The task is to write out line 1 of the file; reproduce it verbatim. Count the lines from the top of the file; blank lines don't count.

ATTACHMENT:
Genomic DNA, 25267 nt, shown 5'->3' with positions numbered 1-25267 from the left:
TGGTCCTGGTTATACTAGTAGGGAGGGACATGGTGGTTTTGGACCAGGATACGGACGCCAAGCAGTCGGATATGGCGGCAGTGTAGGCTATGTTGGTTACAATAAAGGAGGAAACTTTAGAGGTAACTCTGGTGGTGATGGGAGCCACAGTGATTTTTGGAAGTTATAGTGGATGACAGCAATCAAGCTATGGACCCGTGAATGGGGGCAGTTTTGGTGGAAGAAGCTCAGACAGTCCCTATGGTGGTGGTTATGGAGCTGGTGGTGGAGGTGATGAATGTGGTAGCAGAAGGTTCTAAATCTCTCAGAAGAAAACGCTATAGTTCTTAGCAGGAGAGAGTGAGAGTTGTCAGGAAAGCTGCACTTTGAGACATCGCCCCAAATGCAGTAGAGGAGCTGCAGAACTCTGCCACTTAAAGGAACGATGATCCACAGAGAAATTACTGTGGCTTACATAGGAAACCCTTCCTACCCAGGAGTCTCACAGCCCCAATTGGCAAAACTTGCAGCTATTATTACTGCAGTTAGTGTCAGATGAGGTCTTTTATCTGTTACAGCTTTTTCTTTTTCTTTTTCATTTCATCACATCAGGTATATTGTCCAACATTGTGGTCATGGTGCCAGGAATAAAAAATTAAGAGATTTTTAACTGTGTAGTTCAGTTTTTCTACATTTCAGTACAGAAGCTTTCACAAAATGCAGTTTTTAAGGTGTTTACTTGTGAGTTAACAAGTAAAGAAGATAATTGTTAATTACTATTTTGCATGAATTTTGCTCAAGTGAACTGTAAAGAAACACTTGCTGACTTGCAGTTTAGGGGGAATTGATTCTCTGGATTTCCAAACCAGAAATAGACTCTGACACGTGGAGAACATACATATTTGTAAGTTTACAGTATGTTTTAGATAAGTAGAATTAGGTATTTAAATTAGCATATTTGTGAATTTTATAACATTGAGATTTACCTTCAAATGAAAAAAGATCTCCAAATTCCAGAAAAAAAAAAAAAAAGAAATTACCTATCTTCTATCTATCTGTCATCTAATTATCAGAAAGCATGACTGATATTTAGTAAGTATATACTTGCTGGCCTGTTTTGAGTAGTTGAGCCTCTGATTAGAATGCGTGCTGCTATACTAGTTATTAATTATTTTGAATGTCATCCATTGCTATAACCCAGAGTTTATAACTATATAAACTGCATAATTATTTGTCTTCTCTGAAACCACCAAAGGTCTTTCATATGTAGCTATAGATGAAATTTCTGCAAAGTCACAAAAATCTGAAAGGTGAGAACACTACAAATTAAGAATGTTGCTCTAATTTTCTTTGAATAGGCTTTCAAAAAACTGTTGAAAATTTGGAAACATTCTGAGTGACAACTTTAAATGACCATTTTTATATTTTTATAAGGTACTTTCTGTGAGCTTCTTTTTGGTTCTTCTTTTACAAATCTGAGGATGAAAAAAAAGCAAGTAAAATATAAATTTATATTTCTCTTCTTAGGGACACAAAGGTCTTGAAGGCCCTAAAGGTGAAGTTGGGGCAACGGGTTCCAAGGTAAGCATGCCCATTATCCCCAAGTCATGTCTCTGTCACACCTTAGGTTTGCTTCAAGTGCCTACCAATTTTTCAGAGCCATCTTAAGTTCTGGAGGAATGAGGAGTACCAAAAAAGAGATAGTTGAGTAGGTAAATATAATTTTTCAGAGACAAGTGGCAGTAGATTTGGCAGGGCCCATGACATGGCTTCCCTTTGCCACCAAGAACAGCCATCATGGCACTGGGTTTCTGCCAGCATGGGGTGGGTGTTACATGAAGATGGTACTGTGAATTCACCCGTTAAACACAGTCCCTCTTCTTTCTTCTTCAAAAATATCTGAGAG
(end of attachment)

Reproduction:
Genomic DNA, 25267 nt, shown 5'->3' with positions numbered 1-25267 from the left: